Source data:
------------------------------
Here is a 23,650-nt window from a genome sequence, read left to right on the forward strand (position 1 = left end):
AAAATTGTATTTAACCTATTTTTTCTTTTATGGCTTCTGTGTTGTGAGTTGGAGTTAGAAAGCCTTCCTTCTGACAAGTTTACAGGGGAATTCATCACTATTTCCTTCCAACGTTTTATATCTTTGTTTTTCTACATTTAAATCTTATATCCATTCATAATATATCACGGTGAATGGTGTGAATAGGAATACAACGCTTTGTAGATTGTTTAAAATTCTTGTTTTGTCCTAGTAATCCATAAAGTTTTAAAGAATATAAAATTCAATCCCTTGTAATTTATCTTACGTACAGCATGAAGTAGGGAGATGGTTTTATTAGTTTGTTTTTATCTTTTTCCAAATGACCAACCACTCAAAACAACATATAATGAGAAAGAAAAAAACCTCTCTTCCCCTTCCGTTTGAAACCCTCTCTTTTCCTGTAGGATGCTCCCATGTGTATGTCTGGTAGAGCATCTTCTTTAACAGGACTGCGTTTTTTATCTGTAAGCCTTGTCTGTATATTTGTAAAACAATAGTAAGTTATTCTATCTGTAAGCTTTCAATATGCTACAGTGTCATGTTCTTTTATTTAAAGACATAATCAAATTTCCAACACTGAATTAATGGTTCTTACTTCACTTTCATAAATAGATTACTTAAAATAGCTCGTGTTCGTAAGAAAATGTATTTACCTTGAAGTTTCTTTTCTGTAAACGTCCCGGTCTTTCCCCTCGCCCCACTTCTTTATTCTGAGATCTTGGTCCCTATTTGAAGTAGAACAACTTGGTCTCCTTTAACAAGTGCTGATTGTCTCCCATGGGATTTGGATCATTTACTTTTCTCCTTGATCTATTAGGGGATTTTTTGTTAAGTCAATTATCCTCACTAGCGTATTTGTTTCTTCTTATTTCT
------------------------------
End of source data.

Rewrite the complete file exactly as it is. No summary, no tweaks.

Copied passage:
Here is a 23,650-nt window from a genome sequence, read left to right on the forward strand (position 1 = left end):
AAAATTGTATTTAACCTATTTTTTCTTTTATGGCTTCTGTGTTGTGAGTTGGAGTTAGAAAGCCTTCCTTCTGACAAGTTTACAGGGGAATTCATCACTATTTCCTTCCAACGTTTTATATCTTTGTTTTTCTACATTTAAATCTTATATCCATTCATAATATATCACGGTGAATGGTGTGAATAGGAATACAACGCTTTGTAGATTGTTTAAAATTCTTGTTTTGTCCTAGTAATCCATAAAGTTTTAAAGAATATAAAATTCAATCCCTTGTAATTTATCTTACGTACAGCATGAAGTAGGGAGATGGTTTTATTAGTTTGTTTTTATCTTTTTCCAAATGACCAACCACTCAAAACAACATATAATGAGAAAGAAAAAAACCTCTCTTCCCCTTCCGTTTGAAACCCTCTCTTTTCCTGTAGGATGCTCCCATGTGTATGTCTGGTAGAGCATCTTCTTTAACAGGACTGCGTTTTTTATCTGTAAGCCTTGTCTGTATATTTGTAAAACAATAGTAAGTTATTCTATCTGTAAGCTTTCAATATGCTACAGTGTCATGTTCTTTTATTTAAAGACATAATCAAATTTCCAACACTGAATTAATGGTTCTTACTTCACTTTCATAAATAGATTACTTAAAATAGCTCGTGTTCGTAAGAAAATGTATTTACCTTGAAGTTTCTTTTCTGTAAACGTCCCGGTCTTTCCCCTCGCCCCACTTCTTTATTCTGAGATCTTGGTCCCTATTTGAAGTAGAACAACTTGGTCTCCTTTAACAAGTGCTGATTGTCTCCCATGGGATTTGGATCATTTACTTTTCTCCTTGATCTATTAGGGGATTTTTTGTTAAGTCAATTATCCTCACTAGCGTATTTGTTTCTTCTTATTTCT